Hang up your tack, John Longden,
Hang up your tack and quit.
Hang up your tack, John Longden,
Pack up your bit and git.
Some years ago Willie Shoemaker sang this parody at the annual jockeys' ball to a man who supposedly was about to retire. But it was not until last Saturday at smog-shrouded Santa Anita that John Eric Longden, the 59-year-old grandfather with more victories than any other jockey in the history of Thoroughbred racing, finally did pack up his bit and git. Before he did, however, he had one last race to ride.
Literally, he had four more, for he had accepted mounts in the fourth, sixth and seventh races, but it was the eighth, the San Juan Capistrano Handicap, that was to be his last, the one that mattered. As was his custom, Longden arrived in the barns by 7 a.m. It was a gloomy morning, with clouds hanging so thick over the track that clockers were unable to catch a number of early workouts. Longden spent the time mingling with exercise boys, grooms, trainers and walkers. "John knows every one of their jobs better than they do," said Joe Hernandez, the announcer at Santa Anita and Longden's first agent in California back in 1931. "He can clean tack, muck out a stall, feed a horse, bandage a cut or walk out a hot horse better than anyone."
To the boys in the barn Longden's attention to detail was not surprising, for they had long regarded him as synonymous with Thoroughbred racing itself. Indeed, to all southern California racing fans Longden has become a legend. His career began in 1927, when Lindbergh was making headlines, when Gene Tunney was heavyweight champion and Willie Shoemaker was not yet born. Longden himself was born in England and moved to Canada, where he went to work in a coal mine before becoming a jockey at 20. His first stand in California was at Tanforan near San Francisco during the winter season of 1931-32, and he became the meet's leading rider with 54 wins in 51 days. However, it was not until 1936, two years after Santa Anita opened, that Longden came to southern California. On the day after Christmas that year he made Santa Anita's winner's circle for the first time, having ridden a horse named War Letter. In the years that followed, the 4-foot-11 Longden became a giant in southern California horse racing and a millionaire in the process.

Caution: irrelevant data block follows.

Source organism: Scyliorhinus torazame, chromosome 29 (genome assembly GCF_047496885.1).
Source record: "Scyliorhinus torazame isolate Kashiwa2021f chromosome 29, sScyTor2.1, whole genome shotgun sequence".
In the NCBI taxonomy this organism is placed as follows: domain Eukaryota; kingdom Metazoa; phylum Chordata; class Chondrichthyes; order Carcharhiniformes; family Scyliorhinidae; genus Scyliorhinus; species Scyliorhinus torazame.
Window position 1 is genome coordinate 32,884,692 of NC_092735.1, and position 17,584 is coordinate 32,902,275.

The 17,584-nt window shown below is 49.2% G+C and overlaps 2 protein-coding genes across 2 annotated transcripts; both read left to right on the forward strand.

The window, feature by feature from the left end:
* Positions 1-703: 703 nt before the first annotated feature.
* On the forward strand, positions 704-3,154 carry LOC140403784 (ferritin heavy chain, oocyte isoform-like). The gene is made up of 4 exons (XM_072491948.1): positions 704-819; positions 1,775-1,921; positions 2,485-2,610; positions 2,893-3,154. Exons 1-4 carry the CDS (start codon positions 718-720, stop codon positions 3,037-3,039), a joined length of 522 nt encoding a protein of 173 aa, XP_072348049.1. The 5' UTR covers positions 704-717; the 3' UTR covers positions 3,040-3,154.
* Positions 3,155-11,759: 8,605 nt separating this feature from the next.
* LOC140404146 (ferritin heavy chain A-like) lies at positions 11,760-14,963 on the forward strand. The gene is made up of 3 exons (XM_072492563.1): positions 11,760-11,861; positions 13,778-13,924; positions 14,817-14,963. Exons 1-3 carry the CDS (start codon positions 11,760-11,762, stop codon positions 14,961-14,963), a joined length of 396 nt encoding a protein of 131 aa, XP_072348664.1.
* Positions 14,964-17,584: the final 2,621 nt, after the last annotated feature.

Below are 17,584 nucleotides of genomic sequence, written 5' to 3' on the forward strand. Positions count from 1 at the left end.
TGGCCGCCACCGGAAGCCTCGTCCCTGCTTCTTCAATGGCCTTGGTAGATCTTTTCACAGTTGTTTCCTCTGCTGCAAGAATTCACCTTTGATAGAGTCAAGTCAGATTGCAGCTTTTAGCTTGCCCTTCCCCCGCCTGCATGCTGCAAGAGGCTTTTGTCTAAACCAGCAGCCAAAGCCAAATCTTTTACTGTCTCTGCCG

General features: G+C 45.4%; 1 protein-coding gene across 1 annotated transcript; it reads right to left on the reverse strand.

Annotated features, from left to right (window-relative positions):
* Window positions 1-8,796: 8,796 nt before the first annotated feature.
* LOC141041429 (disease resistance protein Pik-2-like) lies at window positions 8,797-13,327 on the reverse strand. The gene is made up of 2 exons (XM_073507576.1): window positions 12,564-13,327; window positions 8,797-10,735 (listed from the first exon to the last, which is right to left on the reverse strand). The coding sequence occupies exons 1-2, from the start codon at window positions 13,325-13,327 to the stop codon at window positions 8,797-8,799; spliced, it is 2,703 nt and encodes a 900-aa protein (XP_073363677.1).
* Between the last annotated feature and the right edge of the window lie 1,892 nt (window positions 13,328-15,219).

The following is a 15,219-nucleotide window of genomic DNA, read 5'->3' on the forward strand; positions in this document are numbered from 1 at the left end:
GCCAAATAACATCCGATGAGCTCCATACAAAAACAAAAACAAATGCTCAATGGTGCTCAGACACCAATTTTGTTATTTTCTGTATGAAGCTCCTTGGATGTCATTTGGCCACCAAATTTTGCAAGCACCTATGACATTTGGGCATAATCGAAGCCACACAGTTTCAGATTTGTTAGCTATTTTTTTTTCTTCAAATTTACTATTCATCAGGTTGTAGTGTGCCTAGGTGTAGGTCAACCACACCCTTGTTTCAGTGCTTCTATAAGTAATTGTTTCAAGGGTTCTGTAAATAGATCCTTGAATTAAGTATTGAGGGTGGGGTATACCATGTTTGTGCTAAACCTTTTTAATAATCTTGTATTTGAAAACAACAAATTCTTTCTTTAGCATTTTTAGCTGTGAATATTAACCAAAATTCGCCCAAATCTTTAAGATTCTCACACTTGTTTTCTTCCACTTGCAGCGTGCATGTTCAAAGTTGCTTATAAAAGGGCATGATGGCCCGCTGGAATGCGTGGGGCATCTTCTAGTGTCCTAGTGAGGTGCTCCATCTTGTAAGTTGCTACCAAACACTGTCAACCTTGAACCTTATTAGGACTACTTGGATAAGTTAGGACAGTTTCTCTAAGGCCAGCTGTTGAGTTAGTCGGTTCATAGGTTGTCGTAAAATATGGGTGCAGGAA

Now, on Longden's final day, the mood of the occasion was reflected by a sign posted on the jockeys' board late in the afternoon: "John, Only 969 more [victories] to 7,000. Sure you want to quit?" It was signed "Shoe."
Willie insisted he had not written it. "Well, if it wasn't you," said Longden, "that's the way you'd think, Bill."
There was more levity and friendly conversation in the jockeys' room than there had been in years. Longden, who many thought should be taut, nervous and perhaps a bit impatient with those chronicling his final hours, was more relaxed than ever.
People from every segment of racing stopped by to reminisce—stable hands, patrol judges, owners, trainers and writers. Even President Robert Strub of Santa Anita came by. "John," he said, "they're paying you a great tribute today. We would like to have you come to the directors' room after the ninth race. Come up in your silks. Come up and chat for a minute and have some champagne." Longden thanked him and began to get ready.
In his first race of the day, the fourth, Longden rode the favorite, Chiclero, and beat Bill Hartack on Valiant Man by a head. He was out of the money in the sixth, then finished third in the seventh. It was just 4:30 when Longden marched out of the jockeys' quarters for his last call.
"This is it, John," yelled a seasoned admirer. "Go get 'em."